Cycle helmet advice

edited 30 November -1 at 1:00AM in Public Transport & Cycling
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JustAnotherSaverJustAnotherSaver Forumite
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edited 30 November -1 at 1:00AM in Public Transport & Cycling
Looking at getting into cycling. It'll be mainly used for road/track (not racing track :o) and possibly canal.

Went into a local bike shop at the weekend & one of the things i looked at were helmets. The bottom row were £30 helmets & as you worked up i saw price tags of £70. The upper shelves were probably dearer than that.

I don't want to pay over the odds but likewise i don't want something that isn't that good. Now i'm sure they all have to pass tests so the £30 helmet should be good enough but why would you buy a £70 helmet over a £30 helmet for example?

Is it all down to just how light they are or whatever?

Sorry, wish i could show you the ones i were looking at so you'd be able to give feedback based on specifics but anyone in the bike game will probably know what i'm on about anyway :)

Thanks for any input.

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Replies

  • bratbrat Forumite
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    Cheap helmets are as good as expensive helmets for keeping your head safe. Expensive helmets are more stylish, or lighter, or more aero, or a more comfortable fit, or keep your head cooler, or have more features.

    My two current helmets retailed at £140 each. Both bought for style, weiight and comfort reasons, with no further consideration for safety other than safety ibeing the reason why I wear a helmet in the first place.

    It's a bit like clothing really, would you choose to buy Primark or Ted Baker?
    Make everything as simple as possible, but not simpler.
  • JustAnotherSaverJustAnotherSaver Forumite
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    brat wrote: »
    It's a bit like clothing really, would you choose to buy Primark or Ted Baker?
    Primark in that case.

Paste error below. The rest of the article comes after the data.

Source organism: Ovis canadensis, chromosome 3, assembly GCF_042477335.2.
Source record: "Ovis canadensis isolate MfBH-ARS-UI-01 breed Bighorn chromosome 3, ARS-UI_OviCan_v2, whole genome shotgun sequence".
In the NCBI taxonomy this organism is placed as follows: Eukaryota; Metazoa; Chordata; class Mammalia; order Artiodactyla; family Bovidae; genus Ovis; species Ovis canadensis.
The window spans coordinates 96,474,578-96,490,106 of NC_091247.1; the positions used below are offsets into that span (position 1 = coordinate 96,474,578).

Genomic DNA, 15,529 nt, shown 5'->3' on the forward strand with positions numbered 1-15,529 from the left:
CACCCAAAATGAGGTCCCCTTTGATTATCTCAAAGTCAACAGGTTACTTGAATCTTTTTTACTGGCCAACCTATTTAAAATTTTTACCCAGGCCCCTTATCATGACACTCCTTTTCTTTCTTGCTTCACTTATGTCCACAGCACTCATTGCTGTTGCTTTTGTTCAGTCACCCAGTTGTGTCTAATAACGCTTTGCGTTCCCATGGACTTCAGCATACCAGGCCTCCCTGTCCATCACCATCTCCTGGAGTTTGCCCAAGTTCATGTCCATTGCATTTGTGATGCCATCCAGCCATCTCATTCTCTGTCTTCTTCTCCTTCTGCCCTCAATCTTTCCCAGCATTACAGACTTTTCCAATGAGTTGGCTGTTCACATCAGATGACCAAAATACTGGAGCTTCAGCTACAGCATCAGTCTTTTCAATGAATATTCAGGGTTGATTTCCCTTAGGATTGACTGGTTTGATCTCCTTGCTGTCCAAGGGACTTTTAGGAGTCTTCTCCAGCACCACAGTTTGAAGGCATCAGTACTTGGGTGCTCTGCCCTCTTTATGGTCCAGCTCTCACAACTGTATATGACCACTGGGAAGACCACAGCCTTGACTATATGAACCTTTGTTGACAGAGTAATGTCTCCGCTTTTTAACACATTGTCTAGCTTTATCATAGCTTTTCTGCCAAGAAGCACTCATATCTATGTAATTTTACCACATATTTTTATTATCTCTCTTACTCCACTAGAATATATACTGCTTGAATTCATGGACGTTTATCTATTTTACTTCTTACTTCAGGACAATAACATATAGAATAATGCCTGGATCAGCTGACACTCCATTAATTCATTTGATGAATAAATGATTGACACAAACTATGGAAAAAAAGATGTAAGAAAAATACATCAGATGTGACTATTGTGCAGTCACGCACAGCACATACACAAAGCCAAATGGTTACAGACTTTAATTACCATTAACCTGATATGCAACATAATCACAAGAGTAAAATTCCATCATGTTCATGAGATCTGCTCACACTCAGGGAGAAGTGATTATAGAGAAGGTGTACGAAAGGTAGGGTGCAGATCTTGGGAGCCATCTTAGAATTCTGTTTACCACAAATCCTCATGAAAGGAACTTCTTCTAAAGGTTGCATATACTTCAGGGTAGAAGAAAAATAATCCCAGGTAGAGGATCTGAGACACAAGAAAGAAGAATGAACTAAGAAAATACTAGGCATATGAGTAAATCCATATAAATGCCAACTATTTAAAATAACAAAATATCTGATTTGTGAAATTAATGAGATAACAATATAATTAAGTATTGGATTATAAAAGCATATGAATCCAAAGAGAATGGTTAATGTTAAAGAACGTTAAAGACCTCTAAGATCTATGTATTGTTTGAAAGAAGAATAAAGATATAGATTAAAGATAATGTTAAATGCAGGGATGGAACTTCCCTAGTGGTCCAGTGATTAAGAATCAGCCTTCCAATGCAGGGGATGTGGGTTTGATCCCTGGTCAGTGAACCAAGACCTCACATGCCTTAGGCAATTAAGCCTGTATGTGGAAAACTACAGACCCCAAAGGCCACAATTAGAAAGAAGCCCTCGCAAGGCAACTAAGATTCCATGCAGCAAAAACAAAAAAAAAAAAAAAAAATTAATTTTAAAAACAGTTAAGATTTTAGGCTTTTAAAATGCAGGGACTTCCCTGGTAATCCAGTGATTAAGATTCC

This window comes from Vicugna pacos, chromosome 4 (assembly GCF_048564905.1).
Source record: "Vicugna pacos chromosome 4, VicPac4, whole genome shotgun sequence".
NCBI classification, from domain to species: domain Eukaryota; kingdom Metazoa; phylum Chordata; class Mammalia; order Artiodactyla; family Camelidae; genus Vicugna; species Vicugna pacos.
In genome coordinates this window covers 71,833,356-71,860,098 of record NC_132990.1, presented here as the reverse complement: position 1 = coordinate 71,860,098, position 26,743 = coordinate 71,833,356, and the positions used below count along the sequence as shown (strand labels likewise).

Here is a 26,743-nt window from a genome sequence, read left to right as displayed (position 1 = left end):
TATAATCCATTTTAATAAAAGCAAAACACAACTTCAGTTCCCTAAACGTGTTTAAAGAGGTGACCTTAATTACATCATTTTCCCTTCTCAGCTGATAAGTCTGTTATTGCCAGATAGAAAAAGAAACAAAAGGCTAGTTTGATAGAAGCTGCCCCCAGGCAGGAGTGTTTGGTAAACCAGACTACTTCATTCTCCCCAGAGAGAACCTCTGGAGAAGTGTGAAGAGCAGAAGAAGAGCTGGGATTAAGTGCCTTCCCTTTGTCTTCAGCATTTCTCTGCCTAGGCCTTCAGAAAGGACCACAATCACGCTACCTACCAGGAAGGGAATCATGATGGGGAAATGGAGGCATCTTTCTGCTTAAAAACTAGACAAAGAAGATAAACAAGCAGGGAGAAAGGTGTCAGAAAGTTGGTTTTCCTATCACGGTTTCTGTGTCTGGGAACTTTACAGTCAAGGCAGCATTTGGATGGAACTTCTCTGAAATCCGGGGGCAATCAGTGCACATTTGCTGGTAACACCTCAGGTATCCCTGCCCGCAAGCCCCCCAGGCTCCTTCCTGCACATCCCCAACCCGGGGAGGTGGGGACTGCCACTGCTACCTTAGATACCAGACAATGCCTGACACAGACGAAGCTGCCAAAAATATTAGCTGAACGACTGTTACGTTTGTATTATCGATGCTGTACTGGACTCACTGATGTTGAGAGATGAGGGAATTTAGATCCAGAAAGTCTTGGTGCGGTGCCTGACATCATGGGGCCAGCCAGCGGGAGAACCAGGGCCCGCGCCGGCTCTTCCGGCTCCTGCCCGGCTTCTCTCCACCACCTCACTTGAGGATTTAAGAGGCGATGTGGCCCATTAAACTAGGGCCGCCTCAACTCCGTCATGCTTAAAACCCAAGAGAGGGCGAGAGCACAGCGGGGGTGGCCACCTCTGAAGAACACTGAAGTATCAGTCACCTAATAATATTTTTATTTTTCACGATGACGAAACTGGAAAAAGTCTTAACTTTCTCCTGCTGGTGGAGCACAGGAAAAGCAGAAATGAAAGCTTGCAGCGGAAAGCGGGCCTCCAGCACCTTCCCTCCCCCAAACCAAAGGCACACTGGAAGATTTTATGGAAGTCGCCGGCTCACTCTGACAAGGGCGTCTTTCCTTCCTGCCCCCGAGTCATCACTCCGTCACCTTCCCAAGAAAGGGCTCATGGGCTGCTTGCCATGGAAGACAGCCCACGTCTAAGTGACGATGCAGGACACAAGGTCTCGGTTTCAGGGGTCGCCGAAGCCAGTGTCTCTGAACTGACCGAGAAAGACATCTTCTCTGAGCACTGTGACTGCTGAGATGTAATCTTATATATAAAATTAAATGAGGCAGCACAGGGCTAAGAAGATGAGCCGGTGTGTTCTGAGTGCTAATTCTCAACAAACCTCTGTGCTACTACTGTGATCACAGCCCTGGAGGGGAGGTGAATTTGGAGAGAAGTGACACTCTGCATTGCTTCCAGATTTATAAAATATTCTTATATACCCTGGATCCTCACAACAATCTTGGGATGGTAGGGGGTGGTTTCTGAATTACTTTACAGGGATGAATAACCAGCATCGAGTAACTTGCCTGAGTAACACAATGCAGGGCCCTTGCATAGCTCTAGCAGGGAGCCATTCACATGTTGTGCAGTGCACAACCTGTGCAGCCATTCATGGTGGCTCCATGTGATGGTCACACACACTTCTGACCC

A t-shirt is a t-shirt, it does the same job as the Ted Baker T-shirt. The only thing it doesn't do is have people saying oh look how much he spends on his clothes :)

  • Johnmcl7Johnmcl7 Forumite
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    I agree with Brat, the safety standard all helmets are certified to is fairly basic so you're not getting a safer helmet by spending more money. If possible it's good to be able to try them before buying as the fit can vary and you want something comfortable.

    John
  • bratbrat Forumite
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    Primark in that case.
    A t-shirt is a t-shirt, it does the same job as the Ted Baker T-shirt. The only thing it doesn't do is have people saying oh look how much he spends on his clothes :)

    I agree, up to a point. I spend a fair bit on cycling, because I cycle a lot - 2,900 miles already this year. I ride fairly expensive bikes because they're so much nicer to ride. I wear decent cycling clothing because it fits well, is technical and lasts.
    So I like my helmet to complement the rest of the kit; to be comfortable, to have good quality componentry, and to keep my head cool.

    I also have two Ted Baker items of clothing, trousers and a jacket. I get many complements, especially on the jacket which is very stylish, yet traditional.

    I know this is a money saving website. I save money as hard as I can so that I can spend it more freely on things that I enjoy spending it on. With bikes and bike kit, I tend to find that if something feels good to ride in or on, you will use it more often. :)
    Make everything as simple as possible, but not simpler.
  • JustAnotherSaverJustAnotherSaver Forumite
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    I take your point & agree with you.